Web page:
The Hidden Story: universities & knowledge exchange in the creative industries published its report on 4th December. There are many implications for Wales. As the report states:
‘The Creative Industries are a significant sector for the success of the UK economy contributing £87.4bn GVA in 2015 (DCMS). It is therefore important that we use the research funds allocated to university support for this sector (over £46 million in 2015) as effectively as possible. To do this, we must understand the distinctive nature of knowledge exchange relationships between universities and enterprises within this sector. ‘
For decades I have, without knowing it, been walking past the place where Broadcasting in Wales began. It launched on 13th February 1923 in the building that’s now a NISA store, opposite Cardiff Castle. I spotted the commemorative plaque only recently.
The Media Studies students of Michigan State University once again impressed me with their appetite for encountering the cultures of the British Isles. The university organises an impressive visit every summer for about 20 students on a variety of media-related degree courses. I’ve given them a class on documentary for the last 7 years with the kind collaboration of Cardiff University’s School of Journalism, Media and Cultural Studies. Continue reading Media Students from Michigan State University in Cardiff→
Another fascinating group of people on my workshop for academics about involvement in tv documentary on 1st March.
This three-hour session for Cardiff University Graduate College covers what an academic needs to know about how tv documentary gets developed, commissioned and made and how academics can contribute successfully and enjoyably. Universities commonly offer training in how to engage with news via sound-bites but seldom on what it means to be involved in long-form output or series.
On New Year’s Day this year the Western Mail published an article by the Secretary General of the Muslim Council of Wales, Saleem Kidwai. He claimed that a precious achievement in Welsh cultural life is in jeopardy and that a generation have felt ‘rejected by their fellow Welshmen’.
Welsh-Muslim youth who thought themselves like any other Welsh person got a rude awakening post-9/11— a sort of cultural shock that they were not like any other Welsh person. Overnight, they were the other, the enemy…
As Mr Kidwai set out the traumatic ramifications of this tragic dissociation I felt the force of his appeal that, “As a society… We have to reject any attempts to marginalize Muslims as second-class citizens” but I was perplexed as to how to go about that.
Until I perceived a potential response from the world of journalism itself – from journalism in Wales.
In the hour-long class I gave to Michigan State University students we had to use a large teaching room in order to have space to dance. On the back wall are four posters which I designed last year for the teaching I did on the Documentary Pathway which is an option on the M.A. in International Journalism at Cardiff University. I stopped teaching on this course last year but the posters are still there so I took advantage of them briefly. The posters were an experiment in displaying some basic principles of practice. I’d like to focus on one of them here. It’s from an interview given by the late great American documentarian, Albert Maysles (Salesman, Gimme Shelter, Grey Gardens et al).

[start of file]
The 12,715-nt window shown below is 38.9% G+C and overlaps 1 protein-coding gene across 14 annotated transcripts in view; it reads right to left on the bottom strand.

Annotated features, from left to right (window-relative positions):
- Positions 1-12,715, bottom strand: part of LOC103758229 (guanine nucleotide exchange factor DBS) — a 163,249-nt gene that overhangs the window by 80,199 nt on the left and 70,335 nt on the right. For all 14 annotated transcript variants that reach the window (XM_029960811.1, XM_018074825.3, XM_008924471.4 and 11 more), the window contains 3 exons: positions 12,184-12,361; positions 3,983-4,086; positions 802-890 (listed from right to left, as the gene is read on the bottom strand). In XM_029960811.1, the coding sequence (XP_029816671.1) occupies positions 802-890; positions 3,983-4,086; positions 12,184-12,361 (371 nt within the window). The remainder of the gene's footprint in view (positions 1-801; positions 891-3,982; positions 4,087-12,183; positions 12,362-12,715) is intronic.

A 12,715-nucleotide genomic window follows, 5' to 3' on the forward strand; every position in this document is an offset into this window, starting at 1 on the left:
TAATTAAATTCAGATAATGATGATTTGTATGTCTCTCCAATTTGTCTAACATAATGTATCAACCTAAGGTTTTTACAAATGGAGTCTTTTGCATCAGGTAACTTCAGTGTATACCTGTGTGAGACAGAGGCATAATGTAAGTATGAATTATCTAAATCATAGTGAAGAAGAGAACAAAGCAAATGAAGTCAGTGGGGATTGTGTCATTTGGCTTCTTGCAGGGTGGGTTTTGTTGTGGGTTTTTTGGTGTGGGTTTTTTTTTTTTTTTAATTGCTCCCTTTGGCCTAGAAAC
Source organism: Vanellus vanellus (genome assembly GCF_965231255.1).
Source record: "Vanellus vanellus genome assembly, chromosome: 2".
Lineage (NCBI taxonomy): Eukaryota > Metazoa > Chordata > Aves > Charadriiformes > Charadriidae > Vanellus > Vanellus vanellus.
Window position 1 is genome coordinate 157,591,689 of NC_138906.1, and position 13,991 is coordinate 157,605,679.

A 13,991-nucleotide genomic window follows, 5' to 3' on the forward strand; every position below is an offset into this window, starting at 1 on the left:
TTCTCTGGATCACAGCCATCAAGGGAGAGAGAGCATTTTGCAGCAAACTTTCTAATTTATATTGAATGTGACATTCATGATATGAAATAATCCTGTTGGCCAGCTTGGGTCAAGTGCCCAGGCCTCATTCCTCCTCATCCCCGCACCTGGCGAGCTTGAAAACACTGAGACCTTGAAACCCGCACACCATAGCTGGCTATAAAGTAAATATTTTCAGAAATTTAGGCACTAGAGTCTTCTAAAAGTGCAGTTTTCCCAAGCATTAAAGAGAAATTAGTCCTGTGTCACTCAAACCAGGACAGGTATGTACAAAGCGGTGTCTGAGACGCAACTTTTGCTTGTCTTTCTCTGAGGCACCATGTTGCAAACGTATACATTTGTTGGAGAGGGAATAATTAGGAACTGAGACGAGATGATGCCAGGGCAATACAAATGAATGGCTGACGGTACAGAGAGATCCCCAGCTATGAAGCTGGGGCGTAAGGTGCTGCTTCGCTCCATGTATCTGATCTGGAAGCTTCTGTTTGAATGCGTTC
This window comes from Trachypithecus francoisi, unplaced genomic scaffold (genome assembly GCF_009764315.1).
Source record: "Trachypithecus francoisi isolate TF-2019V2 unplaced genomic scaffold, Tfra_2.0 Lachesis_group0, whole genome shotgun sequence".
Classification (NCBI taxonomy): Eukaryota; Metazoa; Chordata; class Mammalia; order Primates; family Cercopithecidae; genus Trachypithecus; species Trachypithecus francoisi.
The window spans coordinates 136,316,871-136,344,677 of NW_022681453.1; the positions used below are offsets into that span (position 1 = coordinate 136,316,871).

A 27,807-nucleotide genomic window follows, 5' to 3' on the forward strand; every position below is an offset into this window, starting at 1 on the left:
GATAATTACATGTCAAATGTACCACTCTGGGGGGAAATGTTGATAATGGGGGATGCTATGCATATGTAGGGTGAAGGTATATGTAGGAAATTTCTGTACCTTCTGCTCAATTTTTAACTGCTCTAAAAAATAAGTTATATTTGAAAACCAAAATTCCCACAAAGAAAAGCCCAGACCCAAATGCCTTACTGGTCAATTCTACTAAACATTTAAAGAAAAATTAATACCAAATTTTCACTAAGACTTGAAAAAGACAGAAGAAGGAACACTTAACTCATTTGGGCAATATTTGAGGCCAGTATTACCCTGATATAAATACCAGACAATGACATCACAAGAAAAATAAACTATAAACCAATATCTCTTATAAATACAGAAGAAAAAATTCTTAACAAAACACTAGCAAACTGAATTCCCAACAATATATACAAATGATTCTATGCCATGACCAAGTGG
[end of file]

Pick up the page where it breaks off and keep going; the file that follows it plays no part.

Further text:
He addresses something which documentary-makers do not, in my experience, speak about often or readily. Maybe this is merely symptomatic of the fact that I’m of a generation that learned on the job and that revered good practice but talked little about theory. (Perhaps I’ll get a chance to explore that in the upcoming Wales Documentary Day, of which more in another post.)
Continuing the hour-long class I gave to Communications students from Michigan State University, we took a look at the notion of witness in Documentary. This was done in admittedly very simple terms.
The role of a documentary-maker involves serving the circulation of life within the community and delivering the Real and the True. One of the ways of doing that is by means of facilitating witness. Continue reading What exactly IS empathy, butt?→
Some municipes at work on a Green Bay Media documentary shoot!
In the previous post I outlined the first half of an hour’s class I gave to students of Communications from Michigan State University as part of their British Mass Media Programme visit to the UK. Having considered how the ‘I’ of the film-maker interacts with the ‘You’ of other people, who are the subjects of the film, to create the ‘Us’ of the viewing community, we moved on to reflect on what Communication is, and what it is for, and furthermore what the role of a professional communicator might be – all in 20 minutes! Continue reading Munificent Documentary→
On May 22nd I gave a class for students of Communication from Michigan State University. Every year the university organises a trip to the UK for students to learn about the media here. For the last four years I’ve given the group an hour about documentary in Wales but since by now I’ve formed the impression that for most of them documentary is not an area that is high on their agenda I also offer a sort of basic consideration of what documentary is and what it can do.